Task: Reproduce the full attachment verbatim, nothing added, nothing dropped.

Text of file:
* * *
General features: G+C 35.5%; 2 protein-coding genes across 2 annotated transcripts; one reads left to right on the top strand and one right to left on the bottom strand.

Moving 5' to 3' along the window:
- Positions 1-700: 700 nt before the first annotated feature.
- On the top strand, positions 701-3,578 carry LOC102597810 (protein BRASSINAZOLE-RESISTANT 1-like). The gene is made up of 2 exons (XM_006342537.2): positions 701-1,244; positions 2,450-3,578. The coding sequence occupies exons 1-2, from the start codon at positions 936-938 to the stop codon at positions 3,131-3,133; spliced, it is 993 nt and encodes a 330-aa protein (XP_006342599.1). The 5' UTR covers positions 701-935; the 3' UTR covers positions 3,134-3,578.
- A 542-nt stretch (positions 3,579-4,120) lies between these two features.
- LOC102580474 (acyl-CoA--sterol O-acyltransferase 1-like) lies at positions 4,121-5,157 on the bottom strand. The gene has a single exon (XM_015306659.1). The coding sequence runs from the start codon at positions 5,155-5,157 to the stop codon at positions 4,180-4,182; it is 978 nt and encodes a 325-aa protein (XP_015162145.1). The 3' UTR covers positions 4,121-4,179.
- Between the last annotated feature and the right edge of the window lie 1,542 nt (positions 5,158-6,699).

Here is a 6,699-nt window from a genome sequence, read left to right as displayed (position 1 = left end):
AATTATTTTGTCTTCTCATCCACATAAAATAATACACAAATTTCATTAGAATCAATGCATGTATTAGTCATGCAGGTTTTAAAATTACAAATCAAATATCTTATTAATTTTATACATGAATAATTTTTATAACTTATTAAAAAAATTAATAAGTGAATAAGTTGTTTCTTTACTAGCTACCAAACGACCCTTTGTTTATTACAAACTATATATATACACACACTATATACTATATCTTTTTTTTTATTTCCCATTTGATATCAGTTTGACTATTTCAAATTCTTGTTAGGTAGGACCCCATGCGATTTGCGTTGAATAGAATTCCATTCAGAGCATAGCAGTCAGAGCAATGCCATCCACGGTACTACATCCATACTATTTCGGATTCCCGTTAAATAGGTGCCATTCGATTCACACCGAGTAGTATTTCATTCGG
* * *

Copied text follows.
General features: G+C 35.5%; 2 protein-coding genes across 2 annotated transcripts; one reads left to right on the top strand and one right to left on the bottom strand.

Moving 5' to 3' along the window:
- Positions 1-700: 700 nt before the first annotated feature.
- On the top strand, positions 701-3,578 carry LOC102597810 (protein BRASSINAZOLE-RESISTANT 1-like). The gene is made up of 2 exons (XM_006342537.2): positions 701-1,244; positions 2,450-3,578. The coding sequence occupies exons 1-2, from the start codon at positions 936-938 to the stop codon at positions 3,131-3,133; spliced, it is 993 nt and encodes a 330-aa protein (XP_006342599.1). The 5' UTR covers positions 701-935; the 3' UTR covers positions 3,134-3,578.
- A 542-nt stretch (positions 3,579-4,120) lies between these two features.
- LOC102580474 (acyl-CoA--sterol O-acyltransferase 1-like) lies at positions 4,121-5,157 on the bottom strand. The gene has a single exon (XM_015306659.1). The coding sequence runs from the start codon at positions 5,155-5,157 to the stop codon at positions 4,180-4,182; it is 978 nt and encodes a 325-aa protein (XP_015162145.1). The 3' UTR covers positions 4,121-4,179.
- Between the last annotated feature and the right edge of the window lie 1,542 nt (positions 5,158-6,699).

Here is a 6,699-nt window from a genome sequence, read left to right as displayed (position 1 = left end):
AATTATTTTGTCTTCTCATCCACATAAAATAATACACAAATTTCATTAGAATCAATGCATGTATTAGTCATGCAGGTTTTAAAATTACAAATCAAATATCTTATTAATTTTATACATGAATAATTTTTATAACTTATTAAAAAAATTAATAAGTGAATAAGTTGTTTCTTTACTAGCTACCAAACGACCCTTTGTTTATTACAAACTATATATATACACACACTATATACTATATCTTTTTTTTTATTTCCCATTTGATATCAGTTTGACTATTTCAAATTCTTGTTAGGTAGGACCCCATGCGATTTGCGTTGAATAGAATTCCATTCAGAGCATAGCAGTCAGAGCAATGCCATCCACGGTACTACATCCATACTATTTCGGATTCCCGTTAAATAGGTGCCATTCGATTCACACCGAGTAGTATTTCATTCGG